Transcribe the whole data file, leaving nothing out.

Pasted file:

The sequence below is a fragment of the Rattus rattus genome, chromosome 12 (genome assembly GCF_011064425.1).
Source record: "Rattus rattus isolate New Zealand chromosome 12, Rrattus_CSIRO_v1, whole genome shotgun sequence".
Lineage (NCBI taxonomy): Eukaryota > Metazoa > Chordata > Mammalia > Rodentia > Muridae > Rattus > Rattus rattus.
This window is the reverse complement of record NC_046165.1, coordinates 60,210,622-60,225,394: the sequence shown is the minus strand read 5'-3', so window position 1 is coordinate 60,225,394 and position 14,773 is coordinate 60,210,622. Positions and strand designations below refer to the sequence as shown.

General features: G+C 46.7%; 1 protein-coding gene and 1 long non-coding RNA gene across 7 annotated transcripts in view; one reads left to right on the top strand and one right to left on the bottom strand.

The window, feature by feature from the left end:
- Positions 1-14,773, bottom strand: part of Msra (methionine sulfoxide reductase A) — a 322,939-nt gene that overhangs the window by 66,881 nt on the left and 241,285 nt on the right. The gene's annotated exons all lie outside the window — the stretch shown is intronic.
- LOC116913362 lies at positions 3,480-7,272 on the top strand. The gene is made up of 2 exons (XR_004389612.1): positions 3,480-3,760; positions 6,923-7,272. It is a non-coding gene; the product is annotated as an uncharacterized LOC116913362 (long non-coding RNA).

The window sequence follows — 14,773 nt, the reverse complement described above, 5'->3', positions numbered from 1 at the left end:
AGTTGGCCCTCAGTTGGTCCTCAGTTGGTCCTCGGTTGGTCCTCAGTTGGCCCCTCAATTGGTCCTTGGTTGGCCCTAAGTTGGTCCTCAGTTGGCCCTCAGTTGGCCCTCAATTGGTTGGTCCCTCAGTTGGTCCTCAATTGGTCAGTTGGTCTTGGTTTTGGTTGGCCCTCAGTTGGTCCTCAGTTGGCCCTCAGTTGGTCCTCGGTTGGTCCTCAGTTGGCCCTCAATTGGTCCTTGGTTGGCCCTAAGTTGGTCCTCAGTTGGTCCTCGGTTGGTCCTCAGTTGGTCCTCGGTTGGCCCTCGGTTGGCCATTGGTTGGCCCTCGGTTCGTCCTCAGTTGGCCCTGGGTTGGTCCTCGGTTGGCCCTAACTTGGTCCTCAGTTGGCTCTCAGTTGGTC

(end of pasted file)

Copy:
The sequence below is a fragment of the Rattus rattus genome, chromosome 12 (genome assembly GCF_011064425.1).
Source record: "Rattus rattus isolate New Zealand chromosome 12, Rrattus_CSIRO_v1, whole genome shotgun sequence".
Lineage (NCBI taxonomy): Eukaryota > Metazoa > Chordata > Mammalia > Rodentia > Muridae > Rattus > Rattus rattus.
This window is the reverse complement of record NC_046165.1, coordinates 60,210,622-60,225,394: the sequence shown is the minus strand read 5'-3', so window position 1 is coordinate 60,225,394 and position 14,773 is coordinate 60,210,622. Positions and strand designations below refer to the sequence as shown.

General features: G+C 46.7%; 1 protein-coding gene and 1 long non-coding RNA gene across 7 annotated transcripts in view; one reads left to right on the top strand and one right to left on the bottom strand.

The window, feature by feature from the left end:
- Positions 1-14,773, bottom strand: part of Msra (methionine sulfoxide reductase A) — a 322,939-nt gene that overhangs the window by 66,881 nt on the left and 241,285 nt on the right. The gene's annotated exons all lie outside the window — the stretch shown is intronic.
- LOC116913362 lies at positions 3,480-7,272 on the top strand. The gene is made up of 2 exons (XR_004389612.1): positions 3,480-3,760; positions 6,923-7,272. It is a non-coding gene; the product is annotated as an uncharacterized LOC116913362 (long non-coding RNA).

The window sequence follows — 14,773 nt, the reverse complement described above, 5'->3', positions numbered from 1 at the left end:
AGTTGGCCCTCAGTTGGTCCTCAGTTGGTCCTCGGTTGGTCCTCAGTTGGCCCCTCAATTGGTCCTTGGTTGGCCCTAAGTTGGTCCTCAGTTGGCCCTCAGTTGGCCCTCAATTGGTTGGTCCCTCAGTTGGTCCTCAATTGGTCAGTTGGTCTTGGTTTTGGTTGGCCCTCAGTTGGTCCTCAGTTGGCCCTCAGTTGGTCCTCGGTTGGTCCTCAGTTGGCCCTCAATTGGTCCTTGGTTGGCCCTAAGTTGGTCCTCAGTTGGTCCTCGGTTGGTCCTCAGTTGGTCCTCGGTTGGCCCTCGGTTGGCCATTGGTTGGCCCTCGGTTCGTCCTCAGTTGGCCCTGGGTTGGTCCTCGGTTGGCCCTAACTTGGTCCTCAGTTGGCTCTCAGTTGGTC